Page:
The iPhone Store Impending Disaster Myth
September 25th, 2008
Daniel Eran Dilger
According to the predictable opinion scribes, Apple is risking disaster in the iPhone App Store by imposing critical authority over the mobile software it chooses to sell. If it doesn’t stop turning ideas down, all that creative energy will abandon Apple and prop up other mobile platforms. They’re wrong, here’s why.
Critics charge that Apple’s rejections are arbitrary. They also say Apple has no business choosing what software customers have access to, and that the company should instead allow the market to decide. The third major argument is that Apple is being unfair in voting down titles that may compete with its own offerings. Everyone is saying the same thing, so here’s the facts they’re missing about why Apple is taking the actions it is.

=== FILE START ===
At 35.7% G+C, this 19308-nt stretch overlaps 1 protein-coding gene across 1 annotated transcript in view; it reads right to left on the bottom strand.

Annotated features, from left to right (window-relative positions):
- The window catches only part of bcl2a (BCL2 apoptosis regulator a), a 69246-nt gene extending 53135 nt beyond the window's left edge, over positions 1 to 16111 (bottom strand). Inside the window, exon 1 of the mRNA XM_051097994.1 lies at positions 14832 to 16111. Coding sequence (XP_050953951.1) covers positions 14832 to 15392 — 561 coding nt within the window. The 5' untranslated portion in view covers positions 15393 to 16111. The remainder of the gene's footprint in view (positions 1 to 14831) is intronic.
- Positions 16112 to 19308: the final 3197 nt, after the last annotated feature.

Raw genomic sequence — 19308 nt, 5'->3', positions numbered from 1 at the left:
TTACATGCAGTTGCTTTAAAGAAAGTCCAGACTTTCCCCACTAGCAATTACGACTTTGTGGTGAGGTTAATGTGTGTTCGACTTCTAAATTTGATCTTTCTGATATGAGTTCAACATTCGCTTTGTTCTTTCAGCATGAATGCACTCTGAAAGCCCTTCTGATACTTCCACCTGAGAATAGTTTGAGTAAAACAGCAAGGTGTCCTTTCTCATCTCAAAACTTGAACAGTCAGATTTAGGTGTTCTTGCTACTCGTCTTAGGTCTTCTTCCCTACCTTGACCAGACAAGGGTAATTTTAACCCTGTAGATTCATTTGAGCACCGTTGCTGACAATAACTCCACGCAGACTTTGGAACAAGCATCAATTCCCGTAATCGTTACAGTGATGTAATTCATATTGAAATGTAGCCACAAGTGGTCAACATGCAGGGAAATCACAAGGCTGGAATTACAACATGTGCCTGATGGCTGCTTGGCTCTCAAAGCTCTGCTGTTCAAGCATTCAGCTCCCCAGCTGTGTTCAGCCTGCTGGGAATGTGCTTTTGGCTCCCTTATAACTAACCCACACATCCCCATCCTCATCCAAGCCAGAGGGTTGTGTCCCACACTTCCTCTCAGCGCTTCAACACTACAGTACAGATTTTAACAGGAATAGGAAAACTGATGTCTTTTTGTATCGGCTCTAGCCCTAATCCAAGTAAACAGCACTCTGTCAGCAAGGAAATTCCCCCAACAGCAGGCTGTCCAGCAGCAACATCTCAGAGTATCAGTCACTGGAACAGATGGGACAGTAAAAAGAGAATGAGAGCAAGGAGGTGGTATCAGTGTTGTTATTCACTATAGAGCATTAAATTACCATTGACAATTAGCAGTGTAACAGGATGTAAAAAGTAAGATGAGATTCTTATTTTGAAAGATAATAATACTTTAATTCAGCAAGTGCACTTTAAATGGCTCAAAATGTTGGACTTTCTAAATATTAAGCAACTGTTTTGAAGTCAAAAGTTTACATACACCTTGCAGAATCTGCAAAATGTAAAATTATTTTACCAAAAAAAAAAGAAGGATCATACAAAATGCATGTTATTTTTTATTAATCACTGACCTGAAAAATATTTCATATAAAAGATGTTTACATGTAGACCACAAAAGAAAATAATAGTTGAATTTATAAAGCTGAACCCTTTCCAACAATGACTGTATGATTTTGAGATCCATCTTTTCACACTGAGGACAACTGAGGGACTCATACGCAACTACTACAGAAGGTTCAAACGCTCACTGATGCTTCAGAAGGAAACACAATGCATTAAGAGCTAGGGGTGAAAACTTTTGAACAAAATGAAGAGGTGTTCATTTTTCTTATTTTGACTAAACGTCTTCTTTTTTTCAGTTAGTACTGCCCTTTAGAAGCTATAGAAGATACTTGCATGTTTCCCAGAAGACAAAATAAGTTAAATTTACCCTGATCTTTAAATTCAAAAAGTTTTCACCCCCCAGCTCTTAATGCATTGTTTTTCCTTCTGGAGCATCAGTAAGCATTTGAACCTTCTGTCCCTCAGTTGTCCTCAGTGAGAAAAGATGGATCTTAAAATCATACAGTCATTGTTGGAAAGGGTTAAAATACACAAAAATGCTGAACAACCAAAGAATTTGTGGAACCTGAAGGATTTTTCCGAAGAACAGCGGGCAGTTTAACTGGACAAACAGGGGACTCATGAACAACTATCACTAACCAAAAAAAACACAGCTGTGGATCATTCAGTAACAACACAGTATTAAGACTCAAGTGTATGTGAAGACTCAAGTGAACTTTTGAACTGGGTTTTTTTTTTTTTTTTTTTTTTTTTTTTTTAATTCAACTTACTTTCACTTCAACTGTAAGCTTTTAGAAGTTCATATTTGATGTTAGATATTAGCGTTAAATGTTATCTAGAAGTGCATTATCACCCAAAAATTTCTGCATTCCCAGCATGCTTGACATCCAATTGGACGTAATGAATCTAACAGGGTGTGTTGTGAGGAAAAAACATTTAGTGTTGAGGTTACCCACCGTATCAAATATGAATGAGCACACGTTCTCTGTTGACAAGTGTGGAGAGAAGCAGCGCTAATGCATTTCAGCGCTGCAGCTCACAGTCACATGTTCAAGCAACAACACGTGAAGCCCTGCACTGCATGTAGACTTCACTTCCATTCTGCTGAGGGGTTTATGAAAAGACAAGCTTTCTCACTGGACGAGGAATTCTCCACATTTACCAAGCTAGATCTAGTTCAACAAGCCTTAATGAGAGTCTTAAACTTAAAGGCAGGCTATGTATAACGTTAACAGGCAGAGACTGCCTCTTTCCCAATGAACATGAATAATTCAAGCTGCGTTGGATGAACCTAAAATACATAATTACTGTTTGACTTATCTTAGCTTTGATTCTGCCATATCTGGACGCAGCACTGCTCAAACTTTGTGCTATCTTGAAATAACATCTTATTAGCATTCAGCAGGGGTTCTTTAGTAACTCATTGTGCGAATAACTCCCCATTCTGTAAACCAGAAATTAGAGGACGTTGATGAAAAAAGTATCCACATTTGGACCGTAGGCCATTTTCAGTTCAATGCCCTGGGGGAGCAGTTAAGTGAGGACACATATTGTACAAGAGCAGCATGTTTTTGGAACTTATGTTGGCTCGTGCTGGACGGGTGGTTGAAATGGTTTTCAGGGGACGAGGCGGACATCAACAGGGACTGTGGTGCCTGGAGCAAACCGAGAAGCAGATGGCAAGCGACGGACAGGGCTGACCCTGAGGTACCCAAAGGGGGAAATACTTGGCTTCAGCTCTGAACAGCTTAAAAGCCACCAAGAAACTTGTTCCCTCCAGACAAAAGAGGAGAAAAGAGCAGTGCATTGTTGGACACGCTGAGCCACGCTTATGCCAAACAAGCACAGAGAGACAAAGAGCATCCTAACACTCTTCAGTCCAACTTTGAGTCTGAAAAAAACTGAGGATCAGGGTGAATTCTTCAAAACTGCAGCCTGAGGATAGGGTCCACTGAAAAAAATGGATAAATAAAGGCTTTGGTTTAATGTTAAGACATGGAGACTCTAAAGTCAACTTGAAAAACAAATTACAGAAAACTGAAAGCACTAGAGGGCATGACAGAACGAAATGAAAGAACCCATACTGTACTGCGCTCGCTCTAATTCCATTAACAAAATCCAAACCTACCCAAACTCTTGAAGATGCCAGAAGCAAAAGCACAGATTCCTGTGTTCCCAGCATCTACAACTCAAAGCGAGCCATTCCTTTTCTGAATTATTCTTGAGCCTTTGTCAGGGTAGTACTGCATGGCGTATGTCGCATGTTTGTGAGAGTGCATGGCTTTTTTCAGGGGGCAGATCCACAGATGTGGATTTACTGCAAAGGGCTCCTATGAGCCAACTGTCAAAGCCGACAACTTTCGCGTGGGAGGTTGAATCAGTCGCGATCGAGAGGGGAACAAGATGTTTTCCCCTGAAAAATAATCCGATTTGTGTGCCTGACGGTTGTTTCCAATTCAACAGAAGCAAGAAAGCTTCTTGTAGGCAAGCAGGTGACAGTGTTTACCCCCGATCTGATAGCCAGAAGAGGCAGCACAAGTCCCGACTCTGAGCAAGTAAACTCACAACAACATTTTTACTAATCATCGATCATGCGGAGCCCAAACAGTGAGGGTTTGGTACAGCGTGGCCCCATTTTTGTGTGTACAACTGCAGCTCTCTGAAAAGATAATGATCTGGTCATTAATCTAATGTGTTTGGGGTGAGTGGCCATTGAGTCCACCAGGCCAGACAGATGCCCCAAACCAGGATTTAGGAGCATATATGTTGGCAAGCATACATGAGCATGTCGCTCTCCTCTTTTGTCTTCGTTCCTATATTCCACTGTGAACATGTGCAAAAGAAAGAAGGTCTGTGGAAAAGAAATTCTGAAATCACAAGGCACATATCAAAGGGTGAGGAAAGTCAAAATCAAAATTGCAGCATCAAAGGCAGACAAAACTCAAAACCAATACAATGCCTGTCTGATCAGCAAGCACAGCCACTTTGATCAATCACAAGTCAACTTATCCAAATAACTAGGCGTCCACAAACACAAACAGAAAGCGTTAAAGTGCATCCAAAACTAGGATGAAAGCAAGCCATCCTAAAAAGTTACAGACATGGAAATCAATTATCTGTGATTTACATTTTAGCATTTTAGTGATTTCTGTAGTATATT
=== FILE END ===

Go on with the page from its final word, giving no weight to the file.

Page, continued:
Developers, Developers, Developers.
Before taking on these three ideas, take a look at Apple’s third party development philosophy compared to the biggest platform on Earth: Microsoft’s Windows monopoly. Ostensibly, Microsoft rose to power by attracting developers to its platform and keeping them happy. That’s why CEO Steve Ballmer danced on stage in a sweaty fit screaming his famous “developers” chant.
Ballmer might actually believe that, but history tells a different story. Developers certainly helped DOS take off, but the first killer app in early home computing was actually VisiCorp’s VisiCalc on the Apple II. That software title did so much to boost Apple’s sales that the entire industry took notice. Obviously, third party software was going to be critically important in selling hardware.